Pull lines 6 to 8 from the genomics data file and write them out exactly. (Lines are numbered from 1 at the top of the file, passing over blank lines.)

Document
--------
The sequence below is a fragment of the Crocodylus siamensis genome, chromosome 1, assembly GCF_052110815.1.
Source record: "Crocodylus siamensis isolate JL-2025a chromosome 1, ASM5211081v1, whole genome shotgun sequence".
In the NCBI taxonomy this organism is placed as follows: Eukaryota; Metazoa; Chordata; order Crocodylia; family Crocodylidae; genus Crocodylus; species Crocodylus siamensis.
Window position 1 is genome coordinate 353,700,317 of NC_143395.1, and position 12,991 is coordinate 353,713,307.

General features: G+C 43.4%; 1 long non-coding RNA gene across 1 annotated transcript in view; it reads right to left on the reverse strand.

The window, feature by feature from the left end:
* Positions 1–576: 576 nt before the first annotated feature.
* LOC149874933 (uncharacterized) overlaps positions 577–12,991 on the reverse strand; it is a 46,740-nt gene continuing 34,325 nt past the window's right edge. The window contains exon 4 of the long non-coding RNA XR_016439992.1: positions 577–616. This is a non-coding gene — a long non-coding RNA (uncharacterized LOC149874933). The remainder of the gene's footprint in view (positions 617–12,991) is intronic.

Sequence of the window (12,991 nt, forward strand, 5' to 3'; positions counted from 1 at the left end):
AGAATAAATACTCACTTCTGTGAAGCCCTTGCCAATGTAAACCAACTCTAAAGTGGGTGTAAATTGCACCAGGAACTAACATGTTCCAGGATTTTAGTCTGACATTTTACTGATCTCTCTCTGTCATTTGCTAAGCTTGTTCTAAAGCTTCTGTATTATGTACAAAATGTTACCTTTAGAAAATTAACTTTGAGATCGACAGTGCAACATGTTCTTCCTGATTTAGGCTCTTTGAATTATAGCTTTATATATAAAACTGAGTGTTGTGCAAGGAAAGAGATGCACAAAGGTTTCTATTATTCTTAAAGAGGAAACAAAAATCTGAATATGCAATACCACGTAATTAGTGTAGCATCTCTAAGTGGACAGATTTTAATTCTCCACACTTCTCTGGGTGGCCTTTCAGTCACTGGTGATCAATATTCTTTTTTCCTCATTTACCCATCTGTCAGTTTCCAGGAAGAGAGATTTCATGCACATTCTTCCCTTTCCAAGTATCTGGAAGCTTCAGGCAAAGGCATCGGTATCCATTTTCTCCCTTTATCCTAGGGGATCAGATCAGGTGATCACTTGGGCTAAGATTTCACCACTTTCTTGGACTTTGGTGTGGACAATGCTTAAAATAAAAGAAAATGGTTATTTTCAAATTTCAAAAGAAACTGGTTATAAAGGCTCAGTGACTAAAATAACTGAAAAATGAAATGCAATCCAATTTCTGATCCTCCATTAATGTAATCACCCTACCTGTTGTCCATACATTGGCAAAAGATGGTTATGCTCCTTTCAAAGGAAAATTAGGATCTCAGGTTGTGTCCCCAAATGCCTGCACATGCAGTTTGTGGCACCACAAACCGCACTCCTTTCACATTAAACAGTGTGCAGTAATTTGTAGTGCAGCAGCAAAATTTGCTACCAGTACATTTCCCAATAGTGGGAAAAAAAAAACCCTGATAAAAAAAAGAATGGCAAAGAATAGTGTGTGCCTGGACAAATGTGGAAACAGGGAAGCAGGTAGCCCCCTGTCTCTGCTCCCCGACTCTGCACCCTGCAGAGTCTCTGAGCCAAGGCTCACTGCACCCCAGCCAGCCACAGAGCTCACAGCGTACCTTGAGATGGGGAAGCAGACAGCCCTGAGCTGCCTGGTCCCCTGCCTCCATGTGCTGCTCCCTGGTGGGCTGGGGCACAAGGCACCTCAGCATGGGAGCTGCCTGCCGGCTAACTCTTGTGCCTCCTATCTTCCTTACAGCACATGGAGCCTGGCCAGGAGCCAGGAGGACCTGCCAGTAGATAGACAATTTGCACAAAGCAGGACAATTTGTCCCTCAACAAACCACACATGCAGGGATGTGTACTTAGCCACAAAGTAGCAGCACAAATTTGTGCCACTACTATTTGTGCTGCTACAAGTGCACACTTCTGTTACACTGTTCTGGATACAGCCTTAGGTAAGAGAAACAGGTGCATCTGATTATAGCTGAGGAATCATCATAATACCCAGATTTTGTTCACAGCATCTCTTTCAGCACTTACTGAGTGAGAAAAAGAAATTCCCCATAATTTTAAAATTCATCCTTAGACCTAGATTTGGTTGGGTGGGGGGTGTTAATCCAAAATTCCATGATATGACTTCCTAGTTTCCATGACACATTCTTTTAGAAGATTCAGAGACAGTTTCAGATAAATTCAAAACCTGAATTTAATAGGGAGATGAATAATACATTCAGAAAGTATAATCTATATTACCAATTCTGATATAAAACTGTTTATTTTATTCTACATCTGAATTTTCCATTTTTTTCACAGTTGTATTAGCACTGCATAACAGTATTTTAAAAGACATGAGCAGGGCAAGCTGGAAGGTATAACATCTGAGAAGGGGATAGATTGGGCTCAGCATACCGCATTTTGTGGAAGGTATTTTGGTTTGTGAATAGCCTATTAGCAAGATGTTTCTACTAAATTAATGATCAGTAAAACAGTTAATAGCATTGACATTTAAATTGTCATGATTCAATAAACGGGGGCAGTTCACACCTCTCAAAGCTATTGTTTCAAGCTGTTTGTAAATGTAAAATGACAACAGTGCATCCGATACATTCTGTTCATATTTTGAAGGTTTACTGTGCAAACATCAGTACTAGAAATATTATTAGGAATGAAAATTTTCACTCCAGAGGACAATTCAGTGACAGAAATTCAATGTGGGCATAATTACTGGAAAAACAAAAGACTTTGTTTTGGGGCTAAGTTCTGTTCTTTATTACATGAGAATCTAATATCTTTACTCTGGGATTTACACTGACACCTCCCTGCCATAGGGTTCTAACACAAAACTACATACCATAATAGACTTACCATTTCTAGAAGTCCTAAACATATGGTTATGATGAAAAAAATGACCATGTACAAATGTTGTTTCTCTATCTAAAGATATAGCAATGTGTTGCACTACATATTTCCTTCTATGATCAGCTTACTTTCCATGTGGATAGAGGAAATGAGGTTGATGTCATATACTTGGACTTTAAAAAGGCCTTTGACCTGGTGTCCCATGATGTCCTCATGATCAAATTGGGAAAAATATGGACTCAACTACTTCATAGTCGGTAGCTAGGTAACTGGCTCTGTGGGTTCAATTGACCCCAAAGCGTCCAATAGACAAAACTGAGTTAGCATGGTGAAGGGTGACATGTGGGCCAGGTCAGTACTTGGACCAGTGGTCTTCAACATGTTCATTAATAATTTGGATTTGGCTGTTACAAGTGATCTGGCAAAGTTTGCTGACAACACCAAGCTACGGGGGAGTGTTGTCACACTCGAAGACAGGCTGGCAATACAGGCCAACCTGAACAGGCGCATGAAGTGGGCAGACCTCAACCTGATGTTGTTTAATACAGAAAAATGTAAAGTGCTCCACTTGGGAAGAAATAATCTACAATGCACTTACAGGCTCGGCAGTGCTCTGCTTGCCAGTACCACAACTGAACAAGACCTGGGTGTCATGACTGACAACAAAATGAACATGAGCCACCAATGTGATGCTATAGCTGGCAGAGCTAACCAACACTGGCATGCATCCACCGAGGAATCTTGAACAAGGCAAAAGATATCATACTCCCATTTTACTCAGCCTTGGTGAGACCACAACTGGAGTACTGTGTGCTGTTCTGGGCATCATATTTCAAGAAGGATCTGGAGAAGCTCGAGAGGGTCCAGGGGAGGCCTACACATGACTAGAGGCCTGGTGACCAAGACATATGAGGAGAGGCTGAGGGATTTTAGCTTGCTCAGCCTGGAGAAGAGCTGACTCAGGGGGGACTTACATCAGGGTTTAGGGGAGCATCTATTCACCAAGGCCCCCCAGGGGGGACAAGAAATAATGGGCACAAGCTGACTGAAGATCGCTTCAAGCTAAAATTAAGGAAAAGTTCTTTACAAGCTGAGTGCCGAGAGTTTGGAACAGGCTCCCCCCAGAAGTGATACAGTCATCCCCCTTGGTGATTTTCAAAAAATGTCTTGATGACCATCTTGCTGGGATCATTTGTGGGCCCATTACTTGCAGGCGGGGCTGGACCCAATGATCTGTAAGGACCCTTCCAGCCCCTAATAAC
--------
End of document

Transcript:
The window, feature by feature from the left end:
* Positions 1–576: 576 nt before the first annotated feature.
* LOC149874933 (uncharacterized) overlaps positions 577–12,991 on the reverse strand; it is a 46,740-nt gene continuing 34,325 nt past the window's right edge. The window contains exon 4 of the long non-coding RNA XR_016439992.1: positions 577–616. This is a non-coding gene — a long non-coding RNA (uncharacterized LOC149874933). The remainder of the gene's footprint in view (positions 617–12,991) is intronic.